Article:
Robert Randoph: Born Again
Robert Randolph and Buddy Guy
In late May, pedal steel guitarist Robert Randolph was nearing the completion of his fourth studio album with the Family Band, a yet-to-be-titled effort being produced by Randolph due in late fall. “We’ve honed-in on 15 tunes,” he says of the approximately 30 that they cut. “But every time I say that, we go back into the studio and come up with two more tunes.”
If there’s a through-line for the conversation, then its Randolph’s disenchantment with his former record label Warner Bros., who he found to be creatively stifling and artistically misguided. (While not confirmed, the guitarist indicates that either Sony or Universal will be putting out the new record.)
However, one trend that does continue from the previous two Warner Bros. studio efforts is Randolph’s fondness for guests. This time, Carlos Santana gets top billing (rightfully so with a significant amount of co-writing), followed by Buddy Guy and some TBD guests who Randolph was mum about. (Though, he let it slip that Jack White was supposed to swing by when they returned to Nashville, Tenn.’s 16 Ton Studios where they recorded most of the album in early June.)
And while Randolph may be helming the production, he isn’t working entirely without a net: Legendary engineer Eddie Kramer has been on hand for all the sessions. “Some of the sounds he gets with the drums and the guitars are mind-blowing,” the guitarist says. “Of course, you argue with him like anybody else: ‘Eddie, what are you doing, man? You’re 75 years old! That idea don’t work these days!’” It’s fun and that’s what makes it cool.”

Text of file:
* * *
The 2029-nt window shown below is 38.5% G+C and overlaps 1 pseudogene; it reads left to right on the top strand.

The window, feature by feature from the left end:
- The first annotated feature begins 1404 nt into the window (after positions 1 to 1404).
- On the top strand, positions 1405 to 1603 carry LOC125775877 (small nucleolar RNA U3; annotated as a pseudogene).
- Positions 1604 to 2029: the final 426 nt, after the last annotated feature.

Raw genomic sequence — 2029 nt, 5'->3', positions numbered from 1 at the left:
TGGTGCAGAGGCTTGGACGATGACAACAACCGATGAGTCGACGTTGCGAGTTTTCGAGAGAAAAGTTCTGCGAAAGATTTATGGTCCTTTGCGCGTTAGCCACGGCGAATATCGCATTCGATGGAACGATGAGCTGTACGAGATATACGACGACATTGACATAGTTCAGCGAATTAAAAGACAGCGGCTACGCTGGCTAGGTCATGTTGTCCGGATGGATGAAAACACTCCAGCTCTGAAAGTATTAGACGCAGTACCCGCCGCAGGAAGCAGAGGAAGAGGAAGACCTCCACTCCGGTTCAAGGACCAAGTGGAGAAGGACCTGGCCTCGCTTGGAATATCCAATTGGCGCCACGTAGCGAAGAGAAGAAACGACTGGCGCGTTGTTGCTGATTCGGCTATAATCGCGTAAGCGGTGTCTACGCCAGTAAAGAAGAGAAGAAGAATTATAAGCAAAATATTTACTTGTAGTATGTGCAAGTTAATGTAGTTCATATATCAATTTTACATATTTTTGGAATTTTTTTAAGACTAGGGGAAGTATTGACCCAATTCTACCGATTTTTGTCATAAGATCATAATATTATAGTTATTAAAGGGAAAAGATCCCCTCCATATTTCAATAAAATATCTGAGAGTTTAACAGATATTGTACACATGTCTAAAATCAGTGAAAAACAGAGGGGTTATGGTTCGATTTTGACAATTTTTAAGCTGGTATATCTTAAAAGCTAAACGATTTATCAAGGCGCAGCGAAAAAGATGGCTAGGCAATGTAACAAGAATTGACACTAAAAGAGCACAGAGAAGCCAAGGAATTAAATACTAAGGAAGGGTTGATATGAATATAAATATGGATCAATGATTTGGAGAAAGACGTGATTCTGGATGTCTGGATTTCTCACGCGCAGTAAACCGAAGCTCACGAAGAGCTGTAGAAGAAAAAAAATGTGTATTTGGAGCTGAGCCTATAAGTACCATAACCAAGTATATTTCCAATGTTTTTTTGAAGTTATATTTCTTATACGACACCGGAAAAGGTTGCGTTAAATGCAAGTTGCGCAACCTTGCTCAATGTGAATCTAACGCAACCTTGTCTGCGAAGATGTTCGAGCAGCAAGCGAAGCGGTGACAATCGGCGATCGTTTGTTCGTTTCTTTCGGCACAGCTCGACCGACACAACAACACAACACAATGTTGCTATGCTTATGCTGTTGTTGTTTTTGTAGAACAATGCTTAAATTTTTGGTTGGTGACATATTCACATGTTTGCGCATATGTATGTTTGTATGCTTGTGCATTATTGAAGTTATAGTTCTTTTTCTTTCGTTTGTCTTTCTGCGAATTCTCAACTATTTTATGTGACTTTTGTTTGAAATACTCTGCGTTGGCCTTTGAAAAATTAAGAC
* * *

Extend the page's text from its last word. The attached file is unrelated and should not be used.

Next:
Me, myself and I [are producing]. Back to the funk—no fucking around. [Laughs.] It was good and bad [at Warner Bros.]. It started out good [there] and then, these labels turn over people. So [during] the course of recording—and you’ve signed that record contract—you’re in the hands of these labels and they can be all over the place with some of their advice. They throw you off: “Yeah, yeah. Try this,” “Do that” or “No, do this! This is going to work.” I finally had enough about a year and a half ago and said, “Look: bottom line is I don’t know why I’m having these conversations. If you want me to sound like some other guy, go sign that guy. That’s not why I came here, to be jerking around with you all.” Sometimes you let [your label] listen to something and they’re like, “What is that? I don’t know about that.” Well, that’s what we do! You want something else? Go find that guy!
From the time we started with Live at the Wetlands (2002), then Unclassified (2003) and then going on the road, we haven’t spent much time in the studio creating. Any other time we were creating, the label came in and went, “OK, go work with this songwriter.” What the hell, man? I’m not creating with the band. We gotta create and get in and see what’s happenin’. This is the first time since Unclassified that we’ve been able to go in, relax, and everybody just starts playing something and something catches on. That sort of thing—it’s been refreshing.
Back to the Roots